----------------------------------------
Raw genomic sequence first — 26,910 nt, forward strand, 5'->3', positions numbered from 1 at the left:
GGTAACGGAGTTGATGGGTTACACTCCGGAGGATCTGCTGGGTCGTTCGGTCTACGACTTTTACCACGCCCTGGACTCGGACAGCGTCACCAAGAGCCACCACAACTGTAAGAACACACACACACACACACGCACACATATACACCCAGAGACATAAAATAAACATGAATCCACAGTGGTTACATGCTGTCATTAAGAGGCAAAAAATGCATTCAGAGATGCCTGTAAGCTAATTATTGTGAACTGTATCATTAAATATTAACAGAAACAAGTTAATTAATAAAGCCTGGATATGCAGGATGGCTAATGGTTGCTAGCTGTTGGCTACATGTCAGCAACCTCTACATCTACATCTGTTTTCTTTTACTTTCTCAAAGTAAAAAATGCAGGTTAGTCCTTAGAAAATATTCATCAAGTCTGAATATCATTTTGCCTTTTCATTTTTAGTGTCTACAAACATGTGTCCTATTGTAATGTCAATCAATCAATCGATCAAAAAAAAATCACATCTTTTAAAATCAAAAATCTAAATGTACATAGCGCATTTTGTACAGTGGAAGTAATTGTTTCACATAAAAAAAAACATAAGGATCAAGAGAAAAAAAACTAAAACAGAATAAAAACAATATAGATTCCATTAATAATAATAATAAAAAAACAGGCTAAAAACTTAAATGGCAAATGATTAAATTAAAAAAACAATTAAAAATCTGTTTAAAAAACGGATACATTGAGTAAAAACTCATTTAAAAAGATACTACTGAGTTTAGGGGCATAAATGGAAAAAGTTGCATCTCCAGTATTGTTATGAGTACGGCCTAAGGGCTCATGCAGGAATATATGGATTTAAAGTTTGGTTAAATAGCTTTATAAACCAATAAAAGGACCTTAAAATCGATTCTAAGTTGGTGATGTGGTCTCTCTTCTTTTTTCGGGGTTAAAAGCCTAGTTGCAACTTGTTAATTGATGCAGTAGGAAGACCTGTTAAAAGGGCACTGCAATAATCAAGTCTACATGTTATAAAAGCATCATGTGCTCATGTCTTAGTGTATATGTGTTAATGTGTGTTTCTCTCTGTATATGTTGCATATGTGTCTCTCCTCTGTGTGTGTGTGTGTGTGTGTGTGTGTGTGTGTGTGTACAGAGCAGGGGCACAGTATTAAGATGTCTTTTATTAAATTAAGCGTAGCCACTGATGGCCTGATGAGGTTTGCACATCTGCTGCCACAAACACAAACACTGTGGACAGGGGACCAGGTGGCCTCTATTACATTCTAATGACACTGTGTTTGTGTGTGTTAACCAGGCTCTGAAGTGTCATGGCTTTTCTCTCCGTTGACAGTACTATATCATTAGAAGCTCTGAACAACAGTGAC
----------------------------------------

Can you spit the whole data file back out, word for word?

Raw genomic sequence first — 26,910 nt, forward strand, 5'->3', positions numbered from 1 at the left:
GGTAACGGAGTTGATGGGTTACACTCCGGAGGATCTGCTGGGTCGTTCGGTCTACGACTTTTACCACGCCCTGGACTCGGACAGCGTCACCAAGAGCCACCACAACTGTAAGAACACACACACACACACACGCACACATATACACCCAGAGACATAAAATAAACATGAATCCACAGTGGTTACATGCTGTCATTAAGAGGCAAAAAATGCATTCAGAGATGCCTGTAAGCTAATTATTGTGAACTGTATCATTAAATATTAACAGAAACAAGTTAATTAATAAAGCCTGGATATGCAGGATGGCTAATGGTTGCTAGCTGTTGGCTACATGTCAGCAACCTCTACATCTACATCTGTTTTCTTTTACTTTCTCAAAGTAAAAAATGCAGGTTAGTCCTTAGAAAATATTCATCAAGTCTGAATATCATTTTGCCTTTTCATTTTTAGTGTCTACAAACATGTGTCCTATTGTAATGTCAATCAATCAATCGATCAAAAAAAAATCACATCTTTTAAAATCAAAAATCTAAATGTACATAGCGCATTTTGTACAGTGGAAGTAATTGTTTCACATAAAAAAAAACATAAGGATCAAGAGAAAAAAAACTAAAACAGAATAAAAACAATATAGATTCCATTAATAATAATAATAAAAAAACAGGCTAAAAACTTAAATGGCAAATGATTAAATTAAAAAAACAATTAAAAATCTGTTTAAAAAACGGATACATTGAGTAAAAACTCATTTAAAAAGATACTACTGAGTTTAGGGGCATAAATGGAAAAAGTTGCATCTCCAGTATTGTTATGAGTACGGCCTAAGGGCTCATGCAGGAATATATGGATTTAAAGTTTGGTTAAATAGCTTTATAAACCAATAAAAGGACCTTAAAATCGATTCTAAGTTGGTGATGTGGTCTCTCTTCTTTTTTCGGGGTTAAAAGCCTAGTTGCAACTTGTTAATTGATGCAGTAGGAAGACCTGTTAAAAGGGCACTGCAATAATCAAGTCTACATGTTATAAAAGCATCATGTGCTCATGTCTTAGTGTATATGTGTTAATGTGTGTTTCTCTCTGTATATGTTGCATATGTGTCTCTCCTCTGTGTGTGTGTGTGTGTGTGTGTGTGTGTGTGTGTGTACAGAGCAGGGGCACAGTATTAAGATGTCTTTTATTAAATTAAGCGTAGCCACTGATGGCCTGATGAGGTTTGCACATCTGCTGCCACAAACACAAACACTGTGGACAGGGGACCAGGTGGCCTCTATTACATTCTAATGACACTGTGTTTGTGTGTGTTAACCAGGCTCTGAAGTGTCATGGCTTTTCTCTCCGTTGACAGTACTATATCATTAGAAGCTCTGAACAACAGTGAC